Here to Here: Partnerships to Develop Pathways to Career for Youth (2017-present): With Dr. Noel Anderson, we are helping a network of partners in the South Bronx – high schools, community colleges, after-school organizations, employers etc. – design more integrated pathways of learning and career for youth. We will be helping this network engage in a process of design, continuous improvement, and practical measurement, while studying how to design alternative pathways to opportunity.
famLAB: Families Learning Across Boundaries (2017-2018): I am partnering with the Joan Ganz Cooney Center at Sesame Workshop in a new research initiative. We will be conducting a national study to better understand how parents and youth educators help connect learning across the settings of children’s lives; particularly in the early childhood years. We’ll be exploring the opportunities to bridge learning across settings, the obstacles that different families face, and the role that technology could play in facilitating richer ecosystems of learning for children.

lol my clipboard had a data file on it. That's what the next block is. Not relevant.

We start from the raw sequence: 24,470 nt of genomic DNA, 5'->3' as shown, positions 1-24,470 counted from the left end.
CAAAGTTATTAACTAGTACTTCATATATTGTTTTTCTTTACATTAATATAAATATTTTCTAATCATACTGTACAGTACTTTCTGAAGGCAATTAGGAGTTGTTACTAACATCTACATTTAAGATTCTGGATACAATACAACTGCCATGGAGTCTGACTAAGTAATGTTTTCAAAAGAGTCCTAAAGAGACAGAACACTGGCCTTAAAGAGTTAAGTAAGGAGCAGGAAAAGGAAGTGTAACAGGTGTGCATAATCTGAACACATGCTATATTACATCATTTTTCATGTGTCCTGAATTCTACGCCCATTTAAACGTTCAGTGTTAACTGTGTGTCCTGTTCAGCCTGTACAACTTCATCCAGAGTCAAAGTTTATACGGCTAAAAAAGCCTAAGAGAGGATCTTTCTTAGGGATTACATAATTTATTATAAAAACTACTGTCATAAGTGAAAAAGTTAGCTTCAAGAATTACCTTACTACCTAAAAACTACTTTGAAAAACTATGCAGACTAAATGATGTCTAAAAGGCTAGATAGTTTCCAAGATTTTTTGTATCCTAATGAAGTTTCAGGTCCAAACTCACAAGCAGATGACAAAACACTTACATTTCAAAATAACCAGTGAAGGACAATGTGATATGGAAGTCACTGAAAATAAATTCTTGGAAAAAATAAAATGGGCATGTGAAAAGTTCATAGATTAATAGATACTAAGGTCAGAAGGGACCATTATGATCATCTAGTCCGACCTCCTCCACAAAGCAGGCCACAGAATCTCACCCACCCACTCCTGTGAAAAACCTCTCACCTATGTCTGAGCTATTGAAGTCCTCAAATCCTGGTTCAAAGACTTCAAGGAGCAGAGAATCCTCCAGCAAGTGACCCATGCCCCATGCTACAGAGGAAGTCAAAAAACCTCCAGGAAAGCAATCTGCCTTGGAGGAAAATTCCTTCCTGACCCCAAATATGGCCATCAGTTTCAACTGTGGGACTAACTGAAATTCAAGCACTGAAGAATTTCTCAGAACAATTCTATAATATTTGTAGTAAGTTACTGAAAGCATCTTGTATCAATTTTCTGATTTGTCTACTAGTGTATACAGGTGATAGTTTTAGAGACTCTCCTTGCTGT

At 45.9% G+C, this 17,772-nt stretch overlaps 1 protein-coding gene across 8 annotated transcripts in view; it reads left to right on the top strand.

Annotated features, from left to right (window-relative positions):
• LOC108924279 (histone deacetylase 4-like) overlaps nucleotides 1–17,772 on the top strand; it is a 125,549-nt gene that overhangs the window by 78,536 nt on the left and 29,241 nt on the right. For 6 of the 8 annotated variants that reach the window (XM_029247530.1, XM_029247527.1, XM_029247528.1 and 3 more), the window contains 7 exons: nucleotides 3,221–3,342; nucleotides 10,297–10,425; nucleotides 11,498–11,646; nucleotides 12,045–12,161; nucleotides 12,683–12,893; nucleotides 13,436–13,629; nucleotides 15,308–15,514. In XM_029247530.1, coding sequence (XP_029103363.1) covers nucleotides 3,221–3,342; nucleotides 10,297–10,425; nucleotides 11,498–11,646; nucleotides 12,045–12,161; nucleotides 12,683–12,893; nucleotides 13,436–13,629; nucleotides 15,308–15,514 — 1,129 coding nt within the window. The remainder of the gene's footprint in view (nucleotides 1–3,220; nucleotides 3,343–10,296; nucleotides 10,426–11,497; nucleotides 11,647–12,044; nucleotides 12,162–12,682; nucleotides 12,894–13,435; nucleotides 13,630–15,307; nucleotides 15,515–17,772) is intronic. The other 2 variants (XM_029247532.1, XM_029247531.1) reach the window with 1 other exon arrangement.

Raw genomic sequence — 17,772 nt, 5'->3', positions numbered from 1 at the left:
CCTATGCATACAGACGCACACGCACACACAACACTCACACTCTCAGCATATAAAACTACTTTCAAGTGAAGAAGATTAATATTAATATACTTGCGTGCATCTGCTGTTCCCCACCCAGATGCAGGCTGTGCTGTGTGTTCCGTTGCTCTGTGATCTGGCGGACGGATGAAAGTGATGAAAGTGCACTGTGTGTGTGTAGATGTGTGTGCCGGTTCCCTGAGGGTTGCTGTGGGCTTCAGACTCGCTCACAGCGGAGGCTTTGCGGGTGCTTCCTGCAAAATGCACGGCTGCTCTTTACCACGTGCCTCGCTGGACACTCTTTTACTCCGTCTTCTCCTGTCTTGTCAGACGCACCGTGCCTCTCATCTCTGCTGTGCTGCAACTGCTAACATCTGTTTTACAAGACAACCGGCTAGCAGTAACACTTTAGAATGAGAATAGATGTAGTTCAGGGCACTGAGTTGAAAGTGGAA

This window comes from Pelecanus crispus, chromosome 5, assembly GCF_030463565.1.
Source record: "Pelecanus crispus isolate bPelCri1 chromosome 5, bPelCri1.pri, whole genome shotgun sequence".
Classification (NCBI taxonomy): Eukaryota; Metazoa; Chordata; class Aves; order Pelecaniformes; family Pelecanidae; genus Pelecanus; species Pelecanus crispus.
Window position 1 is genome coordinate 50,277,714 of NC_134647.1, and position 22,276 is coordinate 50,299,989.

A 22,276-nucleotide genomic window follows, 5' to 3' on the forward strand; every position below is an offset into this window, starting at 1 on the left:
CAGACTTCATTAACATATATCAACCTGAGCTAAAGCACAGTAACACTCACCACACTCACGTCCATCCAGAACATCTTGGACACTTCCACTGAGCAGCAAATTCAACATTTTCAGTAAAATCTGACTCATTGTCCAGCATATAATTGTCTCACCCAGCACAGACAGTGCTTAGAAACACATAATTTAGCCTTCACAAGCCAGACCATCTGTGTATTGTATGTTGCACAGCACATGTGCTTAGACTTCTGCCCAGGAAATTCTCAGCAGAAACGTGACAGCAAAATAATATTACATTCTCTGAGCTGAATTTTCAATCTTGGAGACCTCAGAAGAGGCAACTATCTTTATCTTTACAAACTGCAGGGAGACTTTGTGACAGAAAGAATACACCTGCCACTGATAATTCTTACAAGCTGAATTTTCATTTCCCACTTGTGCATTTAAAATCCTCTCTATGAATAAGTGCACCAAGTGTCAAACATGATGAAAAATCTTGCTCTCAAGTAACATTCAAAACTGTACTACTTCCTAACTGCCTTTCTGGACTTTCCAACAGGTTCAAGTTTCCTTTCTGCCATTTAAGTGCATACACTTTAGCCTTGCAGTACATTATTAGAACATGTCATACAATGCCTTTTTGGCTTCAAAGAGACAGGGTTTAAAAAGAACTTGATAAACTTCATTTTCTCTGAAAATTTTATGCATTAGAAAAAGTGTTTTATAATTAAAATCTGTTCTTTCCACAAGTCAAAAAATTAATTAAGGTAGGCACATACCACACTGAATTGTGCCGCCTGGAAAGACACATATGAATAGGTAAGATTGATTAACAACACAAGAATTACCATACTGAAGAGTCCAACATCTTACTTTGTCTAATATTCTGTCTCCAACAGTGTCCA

Digital Learning Challenge – Partnerships and Community Development for Informal Learning Opportunities (2017-2018): In this project, we are partnering with 8 informal learning organizations around the country that are recognized for infusing digital media to enrich learning opportunities for youth. We will surface best practices for expanding digital learning opportunities for youth, and also the obstacles that youth development organizations face to help young people develop pathways from learning to future education and work opportunities.
CS-EDU Visions: Building Multi-Level Alignment in Local CS4All Implementation for Sustainability (2017-2019): We are developing a partnership with the CS4All Consortium, and a network of rural school districts in New York State. As computer science education curriculum and tools are being developed, a next challenge will be to better support districts, schools, and educators in planning and implementing effective CS education. We will pilot a series of design and planning workshops, practical measures so educators can track their CS-EDU implementation alignment, and and create a toolkit for other districts to leverage for their own implementations.